Reading Putin: Another Perspective

Former Romanian Prime Minister Adrian Nastase, in a Wednesday interview, shed a different light on Russian President Vladimir Putin.  Putin’s February 10 speech at the 43rd Munich Conference on Security Policy, was the kind of harsh words rarely heard from Russians since the fall of the Berlin Wall.  In the key part of his speech, Putin said:

Unilateral and frequently illegitimate actions have not resolved any problems. Moreover, they have caused new human tragedies and created new centres of tension. Judge for yourselves: wars as well as local and regional conflicts have not diminished…And no less people perish in these conflicts — even more are dying than before. Significantly more, significantly more!

Today we are witnessing an almost uncontained hyper use of force — military force — in international relations, force that is plunging the world into an abyss of permanent conflicts. As a result we do not have sufficient strength to find a comprehensive solution to any one of these conflicts. Finding a political settlement also becomes impossible.

We are seeing a greater and greater disdain for the basic principles of international law. And independent legal norms are, as a matter of fact, coming increasingly closer to one state’s legal system. One state and, of course, first and foremost the United States, has overstepped its national borders in every way. This is visible in the economic, political, cultural and educational policies it imposes on other nations. Well, who likes this? Who is happy about this?

Defense Secretary Robert Gates responded, saying one Cold War was enough.  But was Putin speaking more to his own countrymen than to us?  That possibility is one Nastase thinks we should consider.

Adrian Nastase is, at his core, a diplomat.  During his tenure as Romania’s foreign minister, he served — briefly –as president of the U.N. Security Council.  He is also someone who knows Putin well.  Americans increasingly see Putin as an unreconstructed KGB bad guy.  Nastase sees him as a man who is reconstructing the Russian oligarchy and one who has to play a domestic political game.

Nastase said there was a very important internal component to Putin’s Munich speech.  When the Soviet Union went out of the Evil Empire business, its military-industrial complex almost went broke. Almost overnight, what had been the highest social stratum fell to near-bankruptcy and disdain.  Putin’s new oligarchy is aimed at restoring some of their stature so that they can support him — or his designated successor — in the coming Russian election.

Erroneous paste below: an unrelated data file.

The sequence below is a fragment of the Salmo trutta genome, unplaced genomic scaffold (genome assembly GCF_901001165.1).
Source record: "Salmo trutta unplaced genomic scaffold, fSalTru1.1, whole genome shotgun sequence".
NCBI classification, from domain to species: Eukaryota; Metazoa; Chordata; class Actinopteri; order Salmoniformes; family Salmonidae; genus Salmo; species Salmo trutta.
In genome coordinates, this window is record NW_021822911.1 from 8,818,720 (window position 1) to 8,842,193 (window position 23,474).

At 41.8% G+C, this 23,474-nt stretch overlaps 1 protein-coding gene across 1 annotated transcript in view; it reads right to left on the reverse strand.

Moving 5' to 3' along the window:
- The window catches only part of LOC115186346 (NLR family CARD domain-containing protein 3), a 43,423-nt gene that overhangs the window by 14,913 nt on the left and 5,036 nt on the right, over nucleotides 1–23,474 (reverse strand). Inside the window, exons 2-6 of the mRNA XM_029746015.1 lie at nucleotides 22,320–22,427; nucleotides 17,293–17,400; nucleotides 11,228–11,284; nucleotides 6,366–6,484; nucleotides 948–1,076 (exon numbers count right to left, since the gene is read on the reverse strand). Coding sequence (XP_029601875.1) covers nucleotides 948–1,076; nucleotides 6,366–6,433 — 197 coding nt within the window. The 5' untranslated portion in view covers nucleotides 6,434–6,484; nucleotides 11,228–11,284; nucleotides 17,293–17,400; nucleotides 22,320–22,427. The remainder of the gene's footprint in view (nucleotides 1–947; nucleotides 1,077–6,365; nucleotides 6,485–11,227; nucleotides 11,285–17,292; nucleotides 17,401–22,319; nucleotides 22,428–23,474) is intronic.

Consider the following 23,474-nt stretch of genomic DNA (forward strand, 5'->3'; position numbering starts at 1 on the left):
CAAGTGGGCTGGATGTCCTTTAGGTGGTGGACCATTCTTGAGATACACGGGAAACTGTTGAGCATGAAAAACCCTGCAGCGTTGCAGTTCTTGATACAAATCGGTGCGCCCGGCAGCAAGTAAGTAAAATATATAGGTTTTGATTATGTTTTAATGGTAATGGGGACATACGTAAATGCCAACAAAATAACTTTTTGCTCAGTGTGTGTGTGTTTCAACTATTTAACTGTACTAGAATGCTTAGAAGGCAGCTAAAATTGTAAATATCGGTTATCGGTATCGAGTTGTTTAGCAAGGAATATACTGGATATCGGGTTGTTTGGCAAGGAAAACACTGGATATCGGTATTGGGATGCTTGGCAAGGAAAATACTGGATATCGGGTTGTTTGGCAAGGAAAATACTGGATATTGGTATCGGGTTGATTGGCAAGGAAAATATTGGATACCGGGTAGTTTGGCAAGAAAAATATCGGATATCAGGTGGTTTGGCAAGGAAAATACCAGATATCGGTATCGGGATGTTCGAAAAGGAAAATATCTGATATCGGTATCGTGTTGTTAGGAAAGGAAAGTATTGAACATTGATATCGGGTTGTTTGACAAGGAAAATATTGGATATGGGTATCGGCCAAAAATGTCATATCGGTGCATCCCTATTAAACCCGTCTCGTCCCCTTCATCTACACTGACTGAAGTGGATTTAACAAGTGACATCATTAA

Putin is playing the Russian domestic political game shrewdly.  His supporters used the U.N’s Oil-for-Food scam to obtain monies that were dumped into his political party.  In that same period, he gave some of the former Soviet military-industrial class control of materials and resources that were useful to them in regaining markets for Russian-made weapons.  That also accounts for Putin’s sale of the very capable TOR M-1 surface-to-air missile system to Iran, which is thought to be deploying it to protect its nuclear sites.  In short, Putin is playing a heavy capitalist hand to entrench his own political future and legacy.  It’s all about market share, and restoring the privileges to one former Soviet privileged class.

So why the harsh words for the United States?  According to Nastase, it’s all about respect.  Tough talk from the Russian strongman, unanswered in the halls of the U.N. or on the front pages of the Kremlin-controlled press, is how Putin gains respect and sets his domestic political power in stone.  Appearing strong enough to take on the Americans — even rhetorically — will play well among the Moscow cognoscenti.

Putin is not another Chirac.  The French president has made a career of obstreperous anti-Americanism.  Putin hasn’t.  When he talks, we should listen.  And reach out to his political opponents.  Giving them attention and respect may be an answer to Putin’s Munich.  Or even prevent another.